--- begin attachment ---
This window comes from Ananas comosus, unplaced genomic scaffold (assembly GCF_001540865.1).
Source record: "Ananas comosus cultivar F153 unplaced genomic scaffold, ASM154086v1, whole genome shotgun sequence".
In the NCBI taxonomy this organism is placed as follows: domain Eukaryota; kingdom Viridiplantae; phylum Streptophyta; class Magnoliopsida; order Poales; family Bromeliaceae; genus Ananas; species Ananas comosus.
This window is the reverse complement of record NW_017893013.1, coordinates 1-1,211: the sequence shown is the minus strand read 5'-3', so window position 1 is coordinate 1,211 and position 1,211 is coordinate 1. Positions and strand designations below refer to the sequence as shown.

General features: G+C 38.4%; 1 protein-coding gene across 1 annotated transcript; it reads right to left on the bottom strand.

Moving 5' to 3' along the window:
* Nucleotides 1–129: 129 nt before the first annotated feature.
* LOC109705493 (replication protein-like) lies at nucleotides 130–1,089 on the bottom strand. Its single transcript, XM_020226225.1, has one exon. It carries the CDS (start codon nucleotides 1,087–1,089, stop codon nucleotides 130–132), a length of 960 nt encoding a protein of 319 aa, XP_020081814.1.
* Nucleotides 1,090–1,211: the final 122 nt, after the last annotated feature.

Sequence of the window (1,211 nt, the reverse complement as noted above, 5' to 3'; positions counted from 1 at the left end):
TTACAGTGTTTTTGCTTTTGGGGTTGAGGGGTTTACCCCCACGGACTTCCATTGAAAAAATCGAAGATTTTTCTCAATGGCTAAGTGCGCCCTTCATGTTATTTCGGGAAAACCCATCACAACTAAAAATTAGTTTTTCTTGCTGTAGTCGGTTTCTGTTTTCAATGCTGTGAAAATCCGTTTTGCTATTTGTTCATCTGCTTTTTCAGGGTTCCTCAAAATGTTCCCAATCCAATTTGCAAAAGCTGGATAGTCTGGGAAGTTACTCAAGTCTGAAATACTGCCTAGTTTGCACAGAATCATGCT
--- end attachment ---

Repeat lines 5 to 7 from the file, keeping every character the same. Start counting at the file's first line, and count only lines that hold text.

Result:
General features: G+C 38.4%; 1 protein-coding gene across 1 annotated transcript; it reads right to left on the bottom strand.

Moving 5' to 3' along the window:
* Nucleotides 1–129: 129 nt before the first annotated feature.